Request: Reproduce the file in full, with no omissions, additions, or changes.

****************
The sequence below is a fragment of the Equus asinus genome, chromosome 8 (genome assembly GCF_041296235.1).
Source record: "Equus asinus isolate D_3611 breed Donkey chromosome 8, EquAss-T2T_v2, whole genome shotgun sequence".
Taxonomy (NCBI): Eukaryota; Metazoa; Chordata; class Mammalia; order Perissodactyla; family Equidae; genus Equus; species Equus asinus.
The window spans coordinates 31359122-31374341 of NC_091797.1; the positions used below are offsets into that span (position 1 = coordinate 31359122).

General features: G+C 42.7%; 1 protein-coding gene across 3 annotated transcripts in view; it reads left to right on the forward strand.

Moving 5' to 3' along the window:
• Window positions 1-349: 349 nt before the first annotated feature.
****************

The sequence below is a fragment of the Equus asinus genome, chromosome 8 (genome assembly GCF_041296235.1).
Source record: "Equus asinus isolate D_3611 breed Donkey chromosome 8, EquAss-T2T_v2, whole genome shotgun sequence".
Taxonomy (NCBI): Eukaryota; Metazoa; Chordata; class Mammalia; order Perissodactyla; family Equidae; genus Equus; species Equus asinus.
The window spans coordinates 31359122-31374341 of NC_091797.1; the positions used below are offsets into that span (position 1 = coordinate 31359122).

General features: G+C 42.7%; 1 protein-coding gene across 3 annotated transcripts in view; it reads left to right on the forward strand.

Moving 5' to 3' along the window:
• Window positions 1-349: 349 nt before the first annotated feature.